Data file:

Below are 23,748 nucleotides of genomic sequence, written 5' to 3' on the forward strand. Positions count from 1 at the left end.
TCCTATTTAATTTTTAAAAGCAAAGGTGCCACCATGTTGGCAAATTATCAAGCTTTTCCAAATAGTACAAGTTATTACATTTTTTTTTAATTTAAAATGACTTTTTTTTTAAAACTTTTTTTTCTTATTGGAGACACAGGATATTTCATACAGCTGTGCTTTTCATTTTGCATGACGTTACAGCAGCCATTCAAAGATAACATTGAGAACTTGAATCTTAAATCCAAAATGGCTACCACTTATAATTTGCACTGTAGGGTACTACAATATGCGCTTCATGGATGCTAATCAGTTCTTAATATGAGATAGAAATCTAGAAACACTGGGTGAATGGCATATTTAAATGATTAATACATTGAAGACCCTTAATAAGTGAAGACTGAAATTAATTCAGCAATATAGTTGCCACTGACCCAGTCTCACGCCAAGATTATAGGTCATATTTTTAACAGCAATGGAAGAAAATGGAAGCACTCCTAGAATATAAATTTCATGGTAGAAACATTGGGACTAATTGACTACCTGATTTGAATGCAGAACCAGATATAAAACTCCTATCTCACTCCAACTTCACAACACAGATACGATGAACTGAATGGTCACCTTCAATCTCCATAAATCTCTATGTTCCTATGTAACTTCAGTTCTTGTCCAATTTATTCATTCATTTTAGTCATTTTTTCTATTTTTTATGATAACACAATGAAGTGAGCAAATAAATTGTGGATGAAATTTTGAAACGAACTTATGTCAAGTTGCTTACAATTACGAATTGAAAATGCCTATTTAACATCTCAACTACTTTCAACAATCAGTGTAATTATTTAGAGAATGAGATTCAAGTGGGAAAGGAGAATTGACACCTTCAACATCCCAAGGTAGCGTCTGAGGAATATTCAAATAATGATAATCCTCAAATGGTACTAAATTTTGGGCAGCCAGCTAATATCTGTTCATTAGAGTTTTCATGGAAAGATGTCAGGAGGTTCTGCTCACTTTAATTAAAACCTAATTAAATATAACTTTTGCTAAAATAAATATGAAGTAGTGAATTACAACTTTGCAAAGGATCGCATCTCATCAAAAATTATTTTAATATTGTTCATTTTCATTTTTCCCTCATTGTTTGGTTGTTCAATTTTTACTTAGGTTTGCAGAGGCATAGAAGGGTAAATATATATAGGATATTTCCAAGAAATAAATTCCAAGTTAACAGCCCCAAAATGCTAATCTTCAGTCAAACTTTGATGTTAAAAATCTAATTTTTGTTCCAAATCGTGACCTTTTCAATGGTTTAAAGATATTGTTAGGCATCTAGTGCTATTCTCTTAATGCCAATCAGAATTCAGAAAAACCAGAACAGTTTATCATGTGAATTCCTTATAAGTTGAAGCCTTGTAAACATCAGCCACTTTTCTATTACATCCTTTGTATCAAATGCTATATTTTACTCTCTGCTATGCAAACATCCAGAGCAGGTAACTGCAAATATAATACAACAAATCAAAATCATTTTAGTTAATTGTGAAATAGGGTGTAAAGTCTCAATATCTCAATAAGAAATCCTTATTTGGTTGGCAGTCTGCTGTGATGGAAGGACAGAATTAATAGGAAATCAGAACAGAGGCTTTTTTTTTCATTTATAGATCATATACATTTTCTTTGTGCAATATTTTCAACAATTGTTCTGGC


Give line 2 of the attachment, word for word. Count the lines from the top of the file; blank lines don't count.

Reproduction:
TCCTATTTAATTTTTAAAAGCAAAGGTGCCACCATGTTGGCAAATTATCAAGCTTTTCCAAATAGTACAAGTTATTACATTTTTTTTTAATTTAAAATGACTTTTTTTTTAAAACTTTTTTTTCTTATTGGAGACACAGGATATTTCATACAGCTGTGCTTTTCATTTTGCATGACGTTACAGCAGCCATTCAAAGATAACATTGAGAACTTGAATCTTAAATCCAAAATGGCTACCACTTATAATTTGCACTGTAGGGTACTACAATATGCGCTTCATGGATGCTAATCAGTTCTTAATATGAGATAGAAATCTAGAAACACTGGGTGAATGGCATATTTAAATGATTAATACATTGAAGACCCTTAATAAGTGAAGACTGAAATTAATTCAGCAATATAGTTGCCACTGACCCAGTCTCACGCCAAGATTATAGGTCATATTTTTAACAGCAATGGAAGAAAATGGAAGCACTCCTAGAATATAAATTTCATGGTAGAAACATTGGGACTAATTGACTACCTGATTTGAATGCAGAACCAGATATAAAACTCCTATCTCACTCCAACTTCACAACACAGATACGATGAACTGAATGGTCACCTTCAATCTCCATAAATCTCTATGTTCCTATGTAACTTCAGTTCTTGTCCAATTTATTCATTCATTTTAGTCATTTTTTCTATTTTTTATGATAACACAATGAAGTGAGCAAATAAATTGTGGATGAAATTTTGAAACGAACTTATGTCAAGTTGCTTACAATTACGAATTGAAAATGCCTATTTAACATCTCAACTACTTTCAACAATCAGTGTAATTATTTAGAGAATGAGATTCAAGTGGGAAAGGAGAATTGACACCTTCAACATCCCAAGGTAGCGTCTGAGGAATATTCAAATAATGATAATCCTCAAATGGTACTAAATTTTGGGCAGCCAGCTAATATCTGTTCATTAGAGTTTTCATGGAAAGATGTCAGGAGGTTCTGCTCACTTTAATTAAAACCTAATTAAATATAACTTTTGCTAAAATAAATATGAAGTAGTGAATTACAACTTTGCAAAGGATCGCATCTCATCAAAAATTATTTTAATATTGTTCATTTTCATTTTTCCCTCATTGTTTGGTTGTTCAATTTTTACTTAGGTTTGCAGAGGCATAGAAGGGTAAATATATATAGGATATTTCCAAGAAATAAATTCCAAGTTAACAGCCCCAAAATGCTAATCTTCAGTCAAACTTTGATGTTAAAAATCTAATTTTTGTTCCAAATCGTGACCTTTTCAATGGTTTAAAGATATTGTTAGGCATCTAGTGCTATTCTCTTAATGCCAATCAGAATTCAGAAAAACCAGAACAGTTTATCATGTGAATTCCTTATAAGTTGAAGCCTTGTAAACATCAGCCACTTTTCTATTACATCCTTTGTATCAAATGCTATATTTTACTCTCTGCTATGCAAACATCCAGAGCAGGTAACTGCAAATATAATACAACAAATCAAAATCATTTTAGTTAATTGTGAAATAGGGTGTAAAGTCTCAATATCTCAATAAGAAATCCTTATTTGGTTGGCAGTCTGCTGTGATGGAAGGACAGAATTAATAGGAAATCAGAACAGAGGCTTTTTTTTTCATTTATAGATCATATACATTTTCTTTGTGCAATATTTTCAACAATTGTTCTGGC